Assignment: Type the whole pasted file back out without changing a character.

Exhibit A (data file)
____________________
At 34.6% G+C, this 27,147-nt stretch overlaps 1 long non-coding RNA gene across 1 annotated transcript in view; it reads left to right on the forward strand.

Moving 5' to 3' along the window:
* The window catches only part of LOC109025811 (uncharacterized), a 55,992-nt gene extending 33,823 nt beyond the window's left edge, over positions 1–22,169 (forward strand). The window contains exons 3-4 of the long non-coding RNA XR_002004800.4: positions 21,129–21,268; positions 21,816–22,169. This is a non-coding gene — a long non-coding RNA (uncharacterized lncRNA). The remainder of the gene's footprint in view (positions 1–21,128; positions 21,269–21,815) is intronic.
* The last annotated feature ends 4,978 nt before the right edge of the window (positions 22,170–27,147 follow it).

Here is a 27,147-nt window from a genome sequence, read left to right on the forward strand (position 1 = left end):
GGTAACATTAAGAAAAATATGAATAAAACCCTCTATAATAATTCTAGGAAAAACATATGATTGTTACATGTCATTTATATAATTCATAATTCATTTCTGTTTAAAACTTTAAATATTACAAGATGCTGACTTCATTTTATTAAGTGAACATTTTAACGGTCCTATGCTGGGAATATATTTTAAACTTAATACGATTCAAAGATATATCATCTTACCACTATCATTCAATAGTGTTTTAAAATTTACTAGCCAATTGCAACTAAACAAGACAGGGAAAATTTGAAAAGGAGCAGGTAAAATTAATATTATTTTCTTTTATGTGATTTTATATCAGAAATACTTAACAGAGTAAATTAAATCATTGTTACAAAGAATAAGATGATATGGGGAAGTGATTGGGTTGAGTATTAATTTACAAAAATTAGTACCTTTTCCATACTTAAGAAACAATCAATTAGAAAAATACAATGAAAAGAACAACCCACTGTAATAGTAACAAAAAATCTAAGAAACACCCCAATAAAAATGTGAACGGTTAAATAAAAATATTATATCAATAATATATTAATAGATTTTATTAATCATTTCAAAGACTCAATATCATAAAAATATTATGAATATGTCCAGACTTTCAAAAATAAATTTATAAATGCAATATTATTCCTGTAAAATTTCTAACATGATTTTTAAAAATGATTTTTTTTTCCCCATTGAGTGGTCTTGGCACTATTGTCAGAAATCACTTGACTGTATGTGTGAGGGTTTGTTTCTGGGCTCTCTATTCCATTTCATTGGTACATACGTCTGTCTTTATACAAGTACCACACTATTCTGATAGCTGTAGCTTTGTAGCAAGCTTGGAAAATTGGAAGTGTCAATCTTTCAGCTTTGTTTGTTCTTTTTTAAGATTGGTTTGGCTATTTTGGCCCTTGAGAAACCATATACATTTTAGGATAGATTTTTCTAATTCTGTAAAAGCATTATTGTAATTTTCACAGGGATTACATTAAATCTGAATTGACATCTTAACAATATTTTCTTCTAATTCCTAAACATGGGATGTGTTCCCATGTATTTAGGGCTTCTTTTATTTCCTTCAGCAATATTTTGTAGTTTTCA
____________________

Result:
At 34.6% G+C, this 27,147-nt stretch overlaps 1 long non-coding RNA gene across 1 annotated transcript in view; it reads left to right on the forward strand.

Moving 5' to 3' along the window:
* The window catches only part of LOC109025811 (uncharacterized), a 55,992-nt gene extending 33,823 nt beyond the window's left edge, over positions 1–22,169 (forward strand). The window contains exons 3-4 of the long non-coding RNA XR_002004800.4: positions 21,129–21,268; positions 21,816–22,169. This is a non-coding gene — a long non-coding RNA (uncharacterized lncRNA). The remainder of the gene's footprint in view (positions 1–21,128; positions 21,269–21,815) is intronic.
* The last annotated feature ends 4,978 nt before the right edge of the window (positions 22,170–27,147 follow it).

Here is a 27,147-nt window from a genome sequence, read left to right on the forward strand (position 1 = left end):
GGTAACATTAAGAAAAATATGAATAAAACCCTCTATAATAATTCTAGGAAAAACATATGATTGTTACATGTCATTTATATAATTCATAATTCATTTCTGTTTAAAACTTTAAATATTACAAGATGCTGACTTCATTTTATTAAGTGAACATTTTAACGGTCCTATGCTGGGAATATATTTTAAACTTAATACGATTCAAAGATATATCATCTTACCACTATCATTCAATAGTGTTTTAAAATTTACTAGCCAATTGCAACTAAACAAGACAGGGAAAATTTGAAAAGGAGCAGGTAAAATTAATATTATTTTCTTTTATGTGATTTTATATCAGAAATACTTAACAGAGTAAATTAAATCATTGTTACAAAGAATAAGATGATATGGGGAAGTGATTGGGTTGAGTATTAATTTACAAAAATTAGTACCTTTTCCATACTTAAGAAACAATCAATTAGAAAAATACAATGAAAAGAACAACCCACTGTAATAGTAACAAAAAATCTAAGAAACACCCCAATAAAAATGTGAACGGTTAAATAAAAATATTATATCAATAATATATTAATAGATTTTATTAATCATTTCAAAGACTCAATATCATAAAAATATTATGAATATGTCCAGACTTTCAAAAATAAATTTATAAATGCAATATTATTCCTGTAAAATTTCTAACATGATTTTTAAAAATGATTTTTTTTTCCCCATTGAGTGGTCTTGGCACTATTGTCAGAAATCACTTGACTGTATGTGTGAGGGTTTGTTTCTGGGCTCTCTATTCCATTTCATTGGTACATACGTCTGTCTTTATACAAGTACCACACTATTCTGATAGCTGTAGCTTTGTAGCAAGCTTGGAAAATTGGAAGTGTCAATCTTTCAGCTTTGTTTGTTCTTTTTTAAGATTGGTTTGGCTATTTTGGCCCTTGAGAAACCATATACATTTTAGGATAGATTTTTCTAATTCTGTAAAAGCATTATTGTAATTTTCACAGGGATTACATTAAATCTGAATTGACATCTTAACAATATTTTCTTCTAATTCCTAAACATGGGATGTGTTCCCATGTATTTAGGGCTTCTTTTATTTCCTTCAGCAATATTTTGTAGTTTTCA